Morgan Makes History On First Day As House Co-Speaker
Posted February 6, 2003
RALEIGH, N.C. — History was made Thursday when a Republican presided over the North Carolina House for the first time since 1998. It was all part of a power-sharing agreement reached by the evenly split chamber.
Richard Morgan of Moore County spent his first day as co-speaker of the House. Among his duties was the swearing-in of Denise Weeks to a new term as House principal clerk.
Morgan and Jim Black from Mecklenburg County were elected co-speakers as an evenly divided house was forced to share power. Morgan's acceptance speech focused on both Democrats and Republicans burying the hatchet.
Morgan's acceptance speech focused on both Democrats and Republicans burying the hatchet.
"The people of North Carolina are watching," Morgan said, "and they are expecting all of us Republicans and Democrats to stop our political bickering and to do the work of the people"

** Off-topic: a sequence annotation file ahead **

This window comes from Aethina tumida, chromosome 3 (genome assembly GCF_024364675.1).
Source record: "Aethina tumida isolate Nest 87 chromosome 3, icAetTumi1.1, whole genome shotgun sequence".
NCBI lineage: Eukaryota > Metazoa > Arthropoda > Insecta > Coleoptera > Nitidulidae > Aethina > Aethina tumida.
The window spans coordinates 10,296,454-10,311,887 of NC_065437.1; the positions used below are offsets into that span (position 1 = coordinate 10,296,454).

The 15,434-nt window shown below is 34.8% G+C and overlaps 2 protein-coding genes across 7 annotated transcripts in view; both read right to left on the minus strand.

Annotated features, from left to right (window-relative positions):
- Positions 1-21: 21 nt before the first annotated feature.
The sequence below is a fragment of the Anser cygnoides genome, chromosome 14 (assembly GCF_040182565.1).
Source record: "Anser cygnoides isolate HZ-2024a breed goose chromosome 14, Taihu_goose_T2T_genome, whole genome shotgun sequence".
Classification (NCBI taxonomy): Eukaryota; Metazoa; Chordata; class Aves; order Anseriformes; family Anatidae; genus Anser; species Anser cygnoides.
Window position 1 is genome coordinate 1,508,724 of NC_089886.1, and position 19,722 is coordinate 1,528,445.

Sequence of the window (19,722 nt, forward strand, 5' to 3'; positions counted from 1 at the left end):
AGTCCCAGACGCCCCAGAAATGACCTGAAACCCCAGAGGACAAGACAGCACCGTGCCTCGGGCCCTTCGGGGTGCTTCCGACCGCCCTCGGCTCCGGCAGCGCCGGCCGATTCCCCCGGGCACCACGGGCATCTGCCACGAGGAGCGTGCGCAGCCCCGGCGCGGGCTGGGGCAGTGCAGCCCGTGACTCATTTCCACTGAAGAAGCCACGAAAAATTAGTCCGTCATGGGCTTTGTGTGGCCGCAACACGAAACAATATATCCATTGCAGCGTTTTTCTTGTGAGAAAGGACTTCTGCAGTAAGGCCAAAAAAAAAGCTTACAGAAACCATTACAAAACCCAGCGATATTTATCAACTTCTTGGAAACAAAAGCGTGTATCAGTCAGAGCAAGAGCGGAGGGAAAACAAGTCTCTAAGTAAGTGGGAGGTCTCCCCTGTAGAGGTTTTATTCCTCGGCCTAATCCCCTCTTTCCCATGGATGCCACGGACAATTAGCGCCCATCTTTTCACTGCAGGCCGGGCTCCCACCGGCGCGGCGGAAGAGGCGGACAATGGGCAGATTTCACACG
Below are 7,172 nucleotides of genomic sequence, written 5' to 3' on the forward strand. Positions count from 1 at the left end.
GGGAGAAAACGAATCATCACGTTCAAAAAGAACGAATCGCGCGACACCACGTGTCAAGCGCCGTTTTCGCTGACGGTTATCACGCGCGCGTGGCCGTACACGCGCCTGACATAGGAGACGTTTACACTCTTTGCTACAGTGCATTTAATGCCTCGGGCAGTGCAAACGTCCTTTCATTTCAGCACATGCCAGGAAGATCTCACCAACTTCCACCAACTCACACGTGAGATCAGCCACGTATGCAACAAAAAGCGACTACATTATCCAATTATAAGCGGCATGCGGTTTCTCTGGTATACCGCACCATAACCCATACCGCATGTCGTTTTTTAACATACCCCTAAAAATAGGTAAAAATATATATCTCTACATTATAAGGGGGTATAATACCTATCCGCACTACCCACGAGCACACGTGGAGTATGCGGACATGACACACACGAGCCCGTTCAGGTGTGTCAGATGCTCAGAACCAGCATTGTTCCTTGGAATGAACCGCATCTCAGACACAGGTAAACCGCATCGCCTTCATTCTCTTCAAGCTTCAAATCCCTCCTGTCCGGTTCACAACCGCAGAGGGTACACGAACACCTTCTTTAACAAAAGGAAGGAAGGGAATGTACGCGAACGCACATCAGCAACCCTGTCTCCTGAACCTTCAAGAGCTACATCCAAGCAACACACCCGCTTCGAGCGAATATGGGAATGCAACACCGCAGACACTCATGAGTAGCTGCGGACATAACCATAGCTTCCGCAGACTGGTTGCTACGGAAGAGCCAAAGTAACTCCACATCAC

Black echoed Morgan's sentiment.
"We haven't looked good to the voters and citizens of our state in the last few years," Black said. "So it's time to improve our image, do what we think is the right thing, and they'll be at peace with what we've done at the end of the session"
Until late Wednesday, Morgan wasn't considered a contender for House speaker. He had only four other backers for his bid.
Wednesday, while other coalitons for power-sharing failed, Morgan quietly built his support among Democrats.
"What I'm doing," Morgan said, "is trying to have a Republican to vote for in a co-speaker arrangement with Jim Black."
It's ironic that the Morgan-Black co-speakership did not have the support of the majority of Republicans. Throughout his legislative career, Morgan is known for some head-turning lawmaking.
When a coalition of Moore County commissioners feared that a local option sales tax would be voted in by a lame-duck commission, they came to see Morgan.
Morgan steered a law through the Legislature that required a majority vote on business considered by the Moore County commissioners - effectively keeping the commission from considering a tax increase until after their terms expired.
Morgan was a key player when Republicans had control of the house in the 1990s. As chairman of the House Rules Committee, Morgan quickly gained a reputation, as New Hanover County Rep. Thomas Wright recalled.
"He was tough," Wright said. "But rules chairmen are, and it was a very difficult time and very difficult for many African-American lawmakers. I'm not embarrassed to say that at all."